Which freedoms will James Curran give up to be friends with China?

The question for every China apologist in Australia is which freedoms are they happy to give up to make friends with the CCP? The list is crystal clear, delivered directly from Beijing:

It’s a trick question, of course, because giving into one is giving in to all. When Bejing smells blood in the water it will press for the lot.

So, why does AFR commentator, James Curran, persist in refusing to answer this question? Who knows? I don’t know the bloke.

What I can say is that his line of attack on those seeking to defend our freedoms is nonsense:

…older fears and phobias being provoked and given new licence. These include that Australia is naked and vulnerable before the coming Chinese tide, that it needed to be “awakened” to the northern threat, and that a new cold war brews, with the slew of dated imagery that brings.

New myths too now join the old.

One is that the relationship prior to Xi was an embarrassing tale of Australia being relentlessly duped by China.

Yet even high moments in the relationship jostled with innate Australian caution, an awareness that ties with China would never be all plain sailing. The hedge was built in from the start.

In 1973, Gough Whitlam knew that Australia could not give the Chinese the impression that Canberra was “careless of its own interests”.

…After the horror of the Tiananmen Square massacre in 1989, then foreign minister Gareth Evans wrote that “political relations with China are unlikely, in the absence of really fundamental change in that country, to reach the heights they did”.

John Howard, while taking the relationship to new levels of economic complementarity, specifically avoided the “special relationship” tag. Kevin Rudd was a “brutal realist” on Beijing. Later, Tony Abbott divulged that both “fear and greed” motivated Australia’s China policy.

A recent contributor to The Australian Financial Review’s opinion section concluded that when it comes to the future of the relationship, there is “no simple solution beyond reducing our exposure to China”. But what does this mean? Hard decoupling? Trade diversification is positive, but where is the other market the size of China’s? A supply chain that avoids China? Where are the explicit policies that might achieve substantial decoupling over the next five years without serious economic damage?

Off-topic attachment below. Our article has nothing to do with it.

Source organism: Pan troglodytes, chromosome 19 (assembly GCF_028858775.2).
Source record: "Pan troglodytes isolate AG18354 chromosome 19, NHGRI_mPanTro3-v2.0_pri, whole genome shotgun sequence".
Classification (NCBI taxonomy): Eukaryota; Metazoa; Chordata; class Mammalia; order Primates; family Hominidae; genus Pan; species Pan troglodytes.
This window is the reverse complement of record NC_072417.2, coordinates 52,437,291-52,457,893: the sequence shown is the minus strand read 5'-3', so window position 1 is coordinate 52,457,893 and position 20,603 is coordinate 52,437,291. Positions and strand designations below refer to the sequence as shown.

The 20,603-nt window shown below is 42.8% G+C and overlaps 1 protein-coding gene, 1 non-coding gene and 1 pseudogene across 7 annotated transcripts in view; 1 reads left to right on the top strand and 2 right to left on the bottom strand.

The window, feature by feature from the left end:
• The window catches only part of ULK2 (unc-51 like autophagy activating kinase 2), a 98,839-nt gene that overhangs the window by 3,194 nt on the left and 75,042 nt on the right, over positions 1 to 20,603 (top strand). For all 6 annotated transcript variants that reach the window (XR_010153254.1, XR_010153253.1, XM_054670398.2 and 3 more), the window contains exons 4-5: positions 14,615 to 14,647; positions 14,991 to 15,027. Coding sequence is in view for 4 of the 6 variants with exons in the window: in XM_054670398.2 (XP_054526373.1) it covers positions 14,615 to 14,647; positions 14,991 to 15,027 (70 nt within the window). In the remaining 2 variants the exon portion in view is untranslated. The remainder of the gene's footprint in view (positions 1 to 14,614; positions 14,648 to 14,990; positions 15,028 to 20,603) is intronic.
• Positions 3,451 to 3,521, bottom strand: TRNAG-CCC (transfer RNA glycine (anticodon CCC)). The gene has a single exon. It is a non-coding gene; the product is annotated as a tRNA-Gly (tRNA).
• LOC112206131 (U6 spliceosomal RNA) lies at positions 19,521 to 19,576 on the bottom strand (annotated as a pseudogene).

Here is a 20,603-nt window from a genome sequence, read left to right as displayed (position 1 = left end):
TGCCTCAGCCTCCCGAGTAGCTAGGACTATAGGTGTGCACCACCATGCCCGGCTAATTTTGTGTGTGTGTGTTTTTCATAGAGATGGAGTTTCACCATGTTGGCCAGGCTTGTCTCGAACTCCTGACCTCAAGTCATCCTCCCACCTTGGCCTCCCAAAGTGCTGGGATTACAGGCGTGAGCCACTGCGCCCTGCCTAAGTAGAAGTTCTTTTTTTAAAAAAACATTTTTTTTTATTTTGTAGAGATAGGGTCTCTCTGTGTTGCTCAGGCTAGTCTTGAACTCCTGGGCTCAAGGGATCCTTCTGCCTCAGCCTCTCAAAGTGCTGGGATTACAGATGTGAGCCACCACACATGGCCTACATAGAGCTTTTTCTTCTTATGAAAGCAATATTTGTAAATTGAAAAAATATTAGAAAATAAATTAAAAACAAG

And what does this mean for the 1.2 million Australians of Chinese descent, now facing racist taunts and having their loyalty questioned?

If it is correct that China seeks a tributary relationship, we must therefore, according to the hawks, be reliant on the dubious assumption that America will have the capacity and resolve to honour all its security guarantees, especially on Taiwan, both now and in the years ahead. These arguments are problematic.

No explanation is ever given for why others facing the same challenge – such as Japan, Singapore, New Zealand or Canada – have not copied Australia. The hawks flick readily to the entry under “Appeasement” in their Cold War missals, but they also routinely employ the loaded, vile epithet “kowtow”, suggesting craven submission. Precisely who holds such positions is never really made clear. These are swinging haymakers thrown in ignorance.

These arguments are so bad that it’s hard to know where to start. For starters, the notion that “older fears and phobias” are responsible for shifting Australian attitudes to China overlooks the reality that the nation is subject to an outright psy-ops war by the vicious CCP tyranny, not to mention that half the country is locked up at home thanks to China’s (quite likely engineered) plague. I mean, really.